Ofsted Chief criticises teachers who ‘resent’ authority

Education standards are being undermined by the “pervasive resentment” of authority shown by large numbers of teachers, according to the head of Ofsted.

Too many rank-and-file teachers believe that heads “do not have the right” to tell them how to do their job, with schools often being led from the staffroom, it is claimed.

Sir Michael Wilshaw, the chief inspector, said the lack of respect shown to school leaders was partly a throw back to the “disastrous decades of the 70s and 80s” when militant local councils actively sought to undermine head teachers. He insisted that heads should stop holding “endless meetings to curry favour” with staff and insert their personal authority on a school to drive up standards.

In a speech in central London, Sir Michael said school leaders had to constantly challenge teachers to do better, adding: “This won’t make you popular, but if you wanted applause you would’ve joined the circus.”

The comments are likely to anger teaching unions who have previously called for the chief inspector’s resignation following claims that he was undermining the profession.

Sir Michael, the former head of Mossbourne Community Academy in Hackney, East London, has actively supported a policy of performance-related pay in schools and told heads to block pay rises to staff who fail to raise their game.

Speaking at the Westminster Education Forum, Sir Michael said heads must be willing to make tough decisions and take responsibility for their schools without pandering to staff. “How many teachers not only grumble about their manager’s decisions, which is natural, but also question their right to even make them?” he said.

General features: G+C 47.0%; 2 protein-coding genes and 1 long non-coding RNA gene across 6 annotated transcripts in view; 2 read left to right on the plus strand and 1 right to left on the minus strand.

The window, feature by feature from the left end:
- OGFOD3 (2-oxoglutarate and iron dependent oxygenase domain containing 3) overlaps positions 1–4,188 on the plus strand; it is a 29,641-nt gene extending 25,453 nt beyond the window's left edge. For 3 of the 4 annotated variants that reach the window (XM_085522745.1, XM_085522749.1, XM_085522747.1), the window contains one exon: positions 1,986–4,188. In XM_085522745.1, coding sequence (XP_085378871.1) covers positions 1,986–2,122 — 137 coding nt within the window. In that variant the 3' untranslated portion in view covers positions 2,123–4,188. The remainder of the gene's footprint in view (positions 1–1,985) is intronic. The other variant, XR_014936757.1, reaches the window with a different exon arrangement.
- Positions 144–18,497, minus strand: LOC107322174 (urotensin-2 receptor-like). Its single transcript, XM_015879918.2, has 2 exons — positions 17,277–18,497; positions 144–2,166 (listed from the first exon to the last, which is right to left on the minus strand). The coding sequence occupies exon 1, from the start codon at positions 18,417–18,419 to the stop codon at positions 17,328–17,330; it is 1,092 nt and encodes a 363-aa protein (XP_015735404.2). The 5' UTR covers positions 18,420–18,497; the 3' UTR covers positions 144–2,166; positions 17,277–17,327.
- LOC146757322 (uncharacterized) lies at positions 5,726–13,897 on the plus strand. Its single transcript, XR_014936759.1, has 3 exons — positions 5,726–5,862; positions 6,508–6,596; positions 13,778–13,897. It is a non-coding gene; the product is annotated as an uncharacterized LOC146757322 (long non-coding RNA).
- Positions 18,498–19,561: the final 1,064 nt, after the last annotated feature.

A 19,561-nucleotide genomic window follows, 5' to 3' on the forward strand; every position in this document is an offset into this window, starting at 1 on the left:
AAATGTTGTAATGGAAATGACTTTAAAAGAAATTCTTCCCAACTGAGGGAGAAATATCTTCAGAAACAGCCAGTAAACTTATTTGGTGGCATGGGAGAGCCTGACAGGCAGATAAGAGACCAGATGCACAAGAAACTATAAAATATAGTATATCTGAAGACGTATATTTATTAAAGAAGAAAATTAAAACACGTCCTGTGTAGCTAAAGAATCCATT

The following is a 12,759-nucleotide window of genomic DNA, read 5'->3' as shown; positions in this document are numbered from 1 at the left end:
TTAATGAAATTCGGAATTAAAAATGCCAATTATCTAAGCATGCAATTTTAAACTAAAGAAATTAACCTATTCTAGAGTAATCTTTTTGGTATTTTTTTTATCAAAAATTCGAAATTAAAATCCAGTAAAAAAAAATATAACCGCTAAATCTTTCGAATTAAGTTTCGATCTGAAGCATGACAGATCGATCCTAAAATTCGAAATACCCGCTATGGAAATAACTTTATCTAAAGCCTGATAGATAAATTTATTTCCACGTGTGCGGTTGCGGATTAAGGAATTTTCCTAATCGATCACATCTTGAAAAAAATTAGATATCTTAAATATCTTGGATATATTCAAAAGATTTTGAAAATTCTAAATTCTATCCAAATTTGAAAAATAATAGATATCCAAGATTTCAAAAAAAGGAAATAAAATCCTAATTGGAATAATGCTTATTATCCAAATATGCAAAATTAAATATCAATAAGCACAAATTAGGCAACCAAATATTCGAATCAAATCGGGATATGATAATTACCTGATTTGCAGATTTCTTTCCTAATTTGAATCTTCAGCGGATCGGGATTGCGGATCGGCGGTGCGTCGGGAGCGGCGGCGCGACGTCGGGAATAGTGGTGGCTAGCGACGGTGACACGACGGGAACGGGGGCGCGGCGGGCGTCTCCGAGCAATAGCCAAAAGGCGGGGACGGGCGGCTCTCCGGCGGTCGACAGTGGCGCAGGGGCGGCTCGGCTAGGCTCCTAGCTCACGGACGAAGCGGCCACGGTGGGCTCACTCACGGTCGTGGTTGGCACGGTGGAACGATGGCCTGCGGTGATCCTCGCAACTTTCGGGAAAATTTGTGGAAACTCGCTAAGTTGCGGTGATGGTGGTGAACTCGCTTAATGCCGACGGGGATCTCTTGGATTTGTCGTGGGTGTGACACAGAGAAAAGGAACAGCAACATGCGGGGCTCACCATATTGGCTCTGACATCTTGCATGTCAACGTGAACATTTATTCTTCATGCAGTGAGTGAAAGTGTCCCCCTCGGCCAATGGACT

This was partly a throwback to the “disastrous” 1970s and 1980s, he said, adding: “Even today, too many teachers still think that school leaders do not have the right to tell them how to teach or what to do. The staff room, in their minds, is just as capable of deciding the direction a school should take as the senior leadership team.”

Sir Michael admitted that some heads and deputies were “not as good as they could be” and seek to implement “the latest management gobbledygook without thinking things through”. But he added: “I’ve come to the conclusion that many of their efforts are undermined by a pervasive resentment of all things managerial. Some teachers simply will not accept that a school isn’t a collective but an organisation with clear hierarchies and separate duties. While it’s true that we all share a common purpose, our responsibilities are not the same.”
Sir Michael insisted that head teachers should not “worry constantly about staff reaction” and stop holding “endless meetings to curry favour”. However good your staff, you must always challenge them to do better,” he said. “Complacency is easy to slip into and so difficult to shake off. Constantly question; constantly demand. This won’t make you popular, but if you wanted applause you would’ve joined the circus.”


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